Octave - 2D Wave Equation

In this article I will give a step-by-step guide to implement the two dimensional wave equation in Octave.

Why use Octave?

The reasons for using Octave are:

  • By wrinting the simulation in Octave we reduce the amount of auxiliary code needed to perform the calculations.
  • Octave is optimized for doing large array (matrix) calculations on the CPU. This makes it a good choice for our simulation as we will work with big arrays.
  • We don't have to write a subprogram to visualize the results.
  • Octave is a free and open source software.

Now some people might say: "Why don't you use the GPU to do this calculation?" It is true that the algorithm used in this example would benefit enormously from being run in parallel on the GPU. Nevertheless writing a shader and the program needed to visualize the results is quite a tedious task to do. Additionally, compiled or complex code makes it harder to play around with the parameters of the simulation - which contradicts my main motivation of creating this simulation in the first place.

Installation of Octave

If you are already familiar with using Octave, you can skip this section and directly go to Structure. Octave is available to download in the software repositories of every major Linux distribution. You can install it by typing [Ubuntu/Debian]: sudo apt-get install octave into your terminal, or try this link: [AptUrl] On Windows you can download the installer from the project's download site or directly via their FTP server. After downloading, run the installer and follow the instructions.

This is how an Octave terminal looks like. Octave Window

Octave Syntax

Before we can start we have to get familiar with the syntax used by Octave to make array calculations. We can use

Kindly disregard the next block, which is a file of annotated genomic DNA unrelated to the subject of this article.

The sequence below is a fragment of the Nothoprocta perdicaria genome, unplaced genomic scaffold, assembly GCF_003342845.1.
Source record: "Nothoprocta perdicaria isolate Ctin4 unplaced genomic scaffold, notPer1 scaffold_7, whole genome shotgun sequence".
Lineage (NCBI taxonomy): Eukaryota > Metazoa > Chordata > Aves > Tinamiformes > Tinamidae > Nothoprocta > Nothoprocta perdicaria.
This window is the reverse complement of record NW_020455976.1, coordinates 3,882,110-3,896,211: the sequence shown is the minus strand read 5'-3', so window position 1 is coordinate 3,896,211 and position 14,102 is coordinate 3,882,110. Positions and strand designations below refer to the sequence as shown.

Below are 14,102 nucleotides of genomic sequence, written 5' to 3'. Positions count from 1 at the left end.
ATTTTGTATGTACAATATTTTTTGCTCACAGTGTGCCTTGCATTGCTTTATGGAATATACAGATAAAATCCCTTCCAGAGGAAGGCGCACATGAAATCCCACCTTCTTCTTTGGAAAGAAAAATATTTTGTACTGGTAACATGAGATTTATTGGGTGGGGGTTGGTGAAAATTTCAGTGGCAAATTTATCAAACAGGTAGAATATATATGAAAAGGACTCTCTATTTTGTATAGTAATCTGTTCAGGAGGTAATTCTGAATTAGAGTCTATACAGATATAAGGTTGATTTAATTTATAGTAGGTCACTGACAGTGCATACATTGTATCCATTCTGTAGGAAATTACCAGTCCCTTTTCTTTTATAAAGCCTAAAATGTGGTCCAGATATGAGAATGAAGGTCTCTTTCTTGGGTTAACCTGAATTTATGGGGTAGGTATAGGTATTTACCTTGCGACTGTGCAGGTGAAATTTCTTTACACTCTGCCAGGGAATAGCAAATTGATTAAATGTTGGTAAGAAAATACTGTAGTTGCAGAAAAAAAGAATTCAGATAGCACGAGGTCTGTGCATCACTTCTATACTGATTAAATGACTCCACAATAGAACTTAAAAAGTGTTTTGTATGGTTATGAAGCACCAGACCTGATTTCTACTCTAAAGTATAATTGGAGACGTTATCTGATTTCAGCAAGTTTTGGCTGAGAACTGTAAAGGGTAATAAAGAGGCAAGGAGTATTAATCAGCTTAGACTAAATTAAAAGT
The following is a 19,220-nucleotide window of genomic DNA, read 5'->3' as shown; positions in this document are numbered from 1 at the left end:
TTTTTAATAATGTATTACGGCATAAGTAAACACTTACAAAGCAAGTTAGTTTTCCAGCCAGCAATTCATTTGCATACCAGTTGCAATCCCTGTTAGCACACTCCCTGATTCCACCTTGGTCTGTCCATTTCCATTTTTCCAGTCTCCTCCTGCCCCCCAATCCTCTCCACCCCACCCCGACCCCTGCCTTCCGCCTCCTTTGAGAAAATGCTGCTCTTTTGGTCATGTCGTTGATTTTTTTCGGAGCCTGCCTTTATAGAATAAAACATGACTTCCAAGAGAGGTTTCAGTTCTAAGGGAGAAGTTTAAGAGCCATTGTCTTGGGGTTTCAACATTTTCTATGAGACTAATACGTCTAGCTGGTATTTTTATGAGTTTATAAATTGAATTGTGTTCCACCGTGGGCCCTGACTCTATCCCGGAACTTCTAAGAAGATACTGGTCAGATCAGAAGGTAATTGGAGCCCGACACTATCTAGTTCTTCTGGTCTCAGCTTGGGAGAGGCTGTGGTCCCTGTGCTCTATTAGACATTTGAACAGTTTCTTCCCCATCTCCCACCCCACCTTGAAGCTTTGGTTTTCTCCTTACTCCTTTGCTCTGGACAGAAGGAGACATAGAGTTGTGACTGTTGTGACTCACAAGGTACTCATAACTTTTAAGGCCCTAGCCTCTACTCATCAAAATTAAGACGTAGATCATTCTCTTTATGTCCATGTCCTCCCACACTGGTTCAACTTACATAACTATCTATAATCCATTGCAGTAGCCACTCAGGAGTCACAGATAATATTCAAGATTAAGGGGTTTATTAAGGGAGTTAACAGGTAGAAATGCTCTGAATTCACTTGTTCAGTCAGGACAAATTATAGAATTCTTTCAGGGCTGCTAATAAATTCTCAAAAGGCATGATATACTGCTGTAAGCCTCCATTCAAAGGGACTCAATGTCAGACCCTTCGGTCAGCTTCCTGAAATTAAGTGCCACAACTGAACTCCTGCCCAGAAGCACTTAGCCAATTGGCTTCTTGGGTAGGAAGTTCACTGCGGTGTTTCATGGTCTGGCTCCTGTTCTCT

array(x, y);

to address a single value in this array ("array" can be any arbitrary name as long as it doesn't conflict with any built in function). But the big advantage of using Octave over languages like Java or C for this purpose starts when you want to address multiple elements at a time. Normally you would need two nested for loops to change the values of an 2D array, but with Octave you can do this with just one command:

array(from : to, from : to) = newvalue;

So if you want to set the values of an array in the range between 12 and 30 in x-direction and between 25 and 42 in y-direction to zero you just have to write:

array(12:30, 25:42) = 0;

To speed up the program it is recomended to allocate memory before the calculation begins. I normally use the "zeros"-command for this purpose:

array = zeros(sizex, sizey);

Where sizex and sizey is the number of elements in x and y direction. Now we can start to write the actual code.

Navigating through directories in Octave is similar to the way it is done in a terminal or cmd. You can change your working directory by using cd <newdirectory> , where <newdirectory> has to be replaced by the path to the directory you want to go to. For example if you saved your filename.m script in your Documents folder, you use cd /home/<username>/Documents on Linux and Unix machines or cd C:\Users\<username>\Documents on Windows machines, to get there.

To run a a script, cd to the folder where you saved the wave.m file and enter:


On Linux you can also run a script by entering

octave wave.m

in a terminal. But you have to keep in mind that this will only work if the script is in your current working directory.


The program consists of the following parts:

  1. Variable declaration
  2. Setup of initial conditions
  3. Main calculation which runs inside a for loop until a stop time is reached
  4. The visualisation also runs inside this for loop. It is done by plotting the values in 3D using an Octave plot command.

To start this project open your favourite text editor and create a new file called wave.m. The file extension .m indicates an Octave/MATLAB script file.


The variable declaration is implemented using the following lines of code:

s = 128;              % Array size (spatial resolution of the simulation)
% Create Arrays
p = zeros(s,s);       % Past
c = zeros(s,s);       % Current
f = zeros(s,s);       % Future
speed = 10;           % Propagation speed
dt = 0.0001;          % Timestep (time resolution of the simulation)
dx = 0.01;            % Distance between elements
r = speed * dt / dx; 
stopTime = 10;        % Stop time
n = 300;              % Frequency (of dynamic sources)